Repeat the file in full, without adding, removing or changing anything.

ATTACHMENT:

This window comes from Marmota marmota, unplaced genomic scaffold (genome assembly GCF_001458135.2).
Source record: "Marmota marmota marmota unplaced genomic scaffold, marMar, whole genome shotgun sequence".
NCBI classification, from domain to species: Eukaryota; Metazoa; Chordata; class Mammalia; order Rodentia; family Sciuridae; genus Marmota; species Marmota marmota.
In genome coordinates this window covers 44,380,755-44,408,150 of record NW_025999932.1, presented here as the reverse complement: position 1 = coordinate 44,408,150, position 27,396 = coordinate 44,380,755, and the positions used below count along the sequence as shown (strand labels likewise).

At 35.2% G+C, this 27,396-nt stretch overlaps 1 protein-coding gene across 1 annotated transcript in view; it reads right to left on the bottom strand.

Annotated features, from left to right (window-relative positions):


This window comes from Marmota marmota, unplaced genomic scaffold (genome assembly GCF_001458135.2).
Source record: "Marmota marmota marmota unplaced genomic scaffold, marMar, whole genome shotgun sequence".
NCBI classification, from domain to species: Eukaryota; Metazoa; Chordata; class Mammalia; order Rodentia; family Sciuridae; genus Marmota; species Marmota marmota.
In genome coordinates this window covers 44,380,755-44,408,150 of record NW_025999932.1, presented here as the reverse complement: position 1 = coordinate 44,408,150, position 27,396 = coordinate 44,380,755, and the positions used below count along the sequence as shown (strand labels likewise).

At 35.2% G+C, this 27,396-nt stretch overlaps 1 protein-coding gene across 1 annotated transcript in view; it reads right to left on the bottom strand.

Annotated features, from left to right (window-relative positions):